A brief update on the car. Extended thoughts on 9/11.

Mere moments before I was going to start wearing a placard reading “I kill cars for free,” Dad came over with his Accord, and we were able to get the Lexus jump started. Turns out that the original 1997 battery hadn’t enough cold cranking amps to get the car going anymore. Hard to complain about a battery that lasts seven years. Especially hard to complain when it could have been the alternator or the starter, either of which would’ve been spendy. As was, I just drove down to Les Schwab, got a new battery and drove away. Automotive life is good again.

Turning to issues more national and global in scope, this is of course the second anniversary of that horrible terrorist attack against the United States. The warning I issued on the day of the event has sadly gone unheeded: Our civil liberties are increasingly under attack, with the Bush administration jailing US citizens and foreign nationals without trial, counsel, or charges. The hastily passed so-called Patriot Act is not being viewed as much as a problem as it is something to be expanded upon. We are in grave danger of becoming a country where freedom is just a buzzword for politicians and has little practical legal meaning.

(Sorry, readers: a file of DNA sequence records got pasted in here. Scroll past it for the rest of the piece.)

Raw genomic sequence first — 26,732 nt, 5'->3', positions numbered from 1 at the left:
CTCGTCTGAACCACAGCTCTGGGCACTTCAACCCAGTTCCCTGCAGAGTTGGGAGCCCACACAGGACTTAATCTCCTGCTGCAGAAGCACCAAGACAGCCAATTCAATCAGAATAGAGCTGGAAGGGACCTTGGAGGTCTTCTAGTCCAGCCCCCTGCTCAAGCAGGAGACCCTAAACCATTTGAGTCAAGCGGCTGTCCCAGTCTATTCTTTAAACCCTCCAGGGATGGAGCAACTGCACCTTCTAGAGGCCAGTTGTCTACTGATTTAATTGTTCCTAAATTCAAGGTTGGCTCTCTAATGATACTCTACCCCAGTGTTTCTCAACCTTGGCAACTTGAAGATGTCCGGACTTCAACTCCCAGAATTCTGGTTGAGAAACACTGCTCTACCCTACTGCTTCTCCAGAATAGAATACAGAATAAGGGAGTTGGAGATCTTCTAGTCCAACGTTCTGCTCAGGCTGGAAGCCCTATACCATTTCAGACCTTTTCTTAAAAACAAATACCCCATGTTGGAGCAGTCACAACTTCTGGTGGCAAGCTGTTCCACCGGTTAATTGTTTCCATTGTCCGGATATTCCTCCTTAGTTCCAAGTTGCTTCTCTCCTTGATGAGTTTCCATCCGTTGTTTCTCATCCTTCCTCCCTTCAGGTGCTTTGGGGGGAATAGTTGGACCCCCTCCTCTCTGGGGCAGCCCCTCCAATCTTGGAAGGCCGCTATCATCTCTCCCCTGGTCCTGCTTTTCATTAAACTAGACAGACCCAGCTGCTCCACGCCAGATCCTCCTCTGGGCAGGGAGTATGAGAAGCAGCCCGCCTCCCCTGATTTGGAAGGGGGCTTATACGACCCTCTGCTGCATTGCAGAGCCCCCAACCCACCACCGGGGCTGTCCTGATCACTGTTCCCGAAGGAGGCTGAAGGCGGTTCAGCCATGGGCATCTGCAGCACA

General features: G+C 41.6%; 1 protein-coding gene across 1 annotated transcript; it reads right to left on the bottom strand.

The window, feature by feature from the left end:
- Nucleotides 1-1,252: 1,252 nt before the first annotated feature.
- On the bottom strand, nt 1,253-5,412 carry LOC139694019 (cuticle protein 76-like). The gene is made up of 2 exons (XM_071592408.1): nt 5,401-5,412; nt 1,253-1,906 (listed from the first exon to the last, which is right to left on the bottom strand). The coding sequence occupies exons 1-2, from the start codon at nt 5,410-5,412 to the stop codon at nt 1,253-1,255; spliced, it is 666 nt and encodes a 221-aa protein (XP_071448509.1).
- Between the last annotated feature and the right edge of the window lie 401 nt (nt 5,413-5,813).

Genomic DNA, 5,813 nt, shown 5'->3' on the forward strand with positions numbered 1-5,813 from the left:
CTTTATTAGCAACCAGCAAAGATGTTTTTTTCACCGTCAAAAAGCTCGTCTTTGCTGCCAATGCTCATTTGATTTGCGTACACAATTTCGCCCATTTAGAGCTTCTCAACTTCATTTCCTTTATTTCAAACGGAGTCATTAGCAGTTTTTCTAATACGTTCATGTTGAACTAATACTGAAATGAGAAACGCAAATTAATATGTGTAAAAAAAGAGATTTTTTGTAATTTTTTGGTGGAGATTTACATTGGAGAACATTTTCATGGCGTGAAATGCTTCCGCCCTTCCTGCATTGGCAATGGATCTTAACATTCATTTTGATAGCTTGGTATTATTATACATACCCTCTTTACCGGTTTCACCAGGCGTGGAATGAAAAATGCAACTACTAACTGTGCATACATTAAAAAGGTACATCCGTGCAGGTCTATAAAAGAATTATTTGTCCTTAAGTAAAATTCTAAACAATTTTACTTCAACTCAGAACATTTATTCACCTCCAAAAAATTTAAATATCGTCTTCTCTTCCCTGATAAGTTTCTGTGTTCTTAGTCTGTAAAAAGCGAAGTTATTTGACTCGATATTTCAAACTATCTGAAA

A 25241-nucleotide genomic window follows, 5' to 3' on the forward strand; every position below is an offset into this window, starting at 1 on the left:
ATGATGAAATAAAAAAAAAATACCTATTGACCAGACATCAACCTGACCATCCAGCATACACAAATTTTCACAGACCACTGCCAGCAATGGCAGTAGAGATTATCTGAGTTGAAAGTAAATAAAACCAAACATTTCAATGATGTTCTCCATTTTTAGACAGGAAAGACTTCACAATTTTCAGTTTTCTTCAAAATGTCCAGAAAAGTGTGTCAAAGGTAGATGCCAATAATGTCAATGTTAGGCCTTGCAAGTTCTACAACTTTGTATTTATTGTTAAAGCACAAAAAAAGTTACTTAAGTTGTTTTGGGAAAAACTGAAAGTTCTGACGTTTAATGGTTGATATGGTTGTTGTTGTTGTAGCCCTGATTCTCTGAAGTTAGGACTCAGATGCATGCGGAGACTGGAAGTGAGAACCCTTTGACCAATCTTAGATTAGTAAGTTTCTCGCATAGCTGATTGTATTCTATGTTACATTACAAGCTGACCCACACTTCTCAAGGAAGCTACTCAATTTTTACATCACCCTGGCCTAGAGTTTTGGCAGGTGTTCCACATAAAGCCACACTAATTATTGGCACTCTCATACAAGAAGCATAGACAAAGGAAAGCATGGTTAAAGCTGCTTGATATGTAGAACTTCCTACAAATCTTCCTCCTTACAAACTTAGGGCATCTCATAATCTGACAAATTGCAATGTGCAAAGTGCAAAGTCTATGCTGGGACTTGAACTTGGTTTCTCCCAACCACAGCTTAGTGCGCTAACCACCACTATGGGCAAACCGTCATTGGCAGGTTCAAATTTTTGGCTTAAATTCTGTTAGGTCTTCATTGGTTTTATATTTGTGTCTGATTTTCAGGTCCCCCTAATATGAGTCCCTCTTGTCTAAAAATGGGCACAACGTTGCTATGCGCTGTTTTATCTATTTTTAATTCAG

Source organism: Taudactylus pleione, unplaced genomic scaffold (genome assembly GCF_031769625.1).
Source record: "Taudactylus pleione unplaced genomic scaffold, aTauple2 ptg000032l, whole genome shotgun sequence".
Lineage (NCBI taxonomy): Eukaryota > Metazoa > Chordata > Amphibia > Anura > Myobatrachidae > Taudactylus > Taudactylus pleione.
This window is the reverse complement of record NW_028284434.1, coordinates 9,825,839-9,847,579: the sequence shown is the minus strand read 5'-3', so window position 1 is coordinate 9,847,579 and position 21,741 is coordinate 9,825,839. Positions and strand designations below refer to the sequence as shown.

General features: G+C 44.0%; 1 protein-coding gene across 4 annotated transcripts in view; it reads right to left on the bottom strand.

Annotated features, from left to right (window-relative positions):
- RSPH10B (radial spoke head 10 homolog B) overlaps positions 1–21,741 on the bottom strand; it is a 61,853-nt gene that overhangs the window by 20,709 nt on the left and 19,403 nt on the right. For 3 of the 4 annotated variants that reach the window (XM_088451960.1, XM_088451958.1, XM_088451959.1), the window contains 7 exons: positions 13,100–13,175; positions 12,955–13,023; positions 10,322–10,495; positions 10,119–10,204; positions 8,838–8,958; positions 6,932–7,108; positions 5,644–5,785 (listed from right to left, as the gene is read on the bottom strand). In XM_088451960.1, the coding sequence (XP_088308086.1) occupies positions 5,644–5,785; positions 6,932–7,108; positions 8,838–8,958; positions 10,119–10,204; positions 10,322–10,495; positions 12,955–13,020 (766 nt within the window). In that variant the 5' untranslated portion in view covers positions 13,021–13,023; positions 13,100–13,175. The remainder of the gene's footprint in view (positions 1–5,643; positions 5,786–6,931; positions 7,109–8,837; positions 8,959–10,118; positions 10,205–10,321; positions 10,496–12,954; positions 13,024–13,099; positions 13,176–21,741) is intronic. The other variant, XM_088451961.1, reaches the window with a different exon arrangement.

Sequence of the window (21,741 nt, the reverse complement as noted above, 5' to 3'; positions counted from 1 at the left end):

As if this weren’t bad enough, the war on terrorism has almost completely fallen apart. Osama Bin Laden’s terrorist network almost certainly did not exist in Iraq prior to the US occupation. There is little doubt that they are there fomenting rebellion now. Saddam Hussein, as evil a dictator as he might have been, had no role in the World Trade Center attacks. Why we’ve squandered our military, economic and political resources—not to mention the good will of the civilized world—to pursue an illegal if not immoral invasion of a country that was so far outside US national security interests that Mexico was probably a bigger threat, I have no idea. What I do know is this: George Bush is losing the war on terrorism, and it’s just one more reason he must be defeated in the next election.

That may not be the tenderest of sentiments on a day of remembrance, but on this anniversary of pain and grief the saddest thing of all is that leadership of the country has made the world a more war-torn, dangerous place.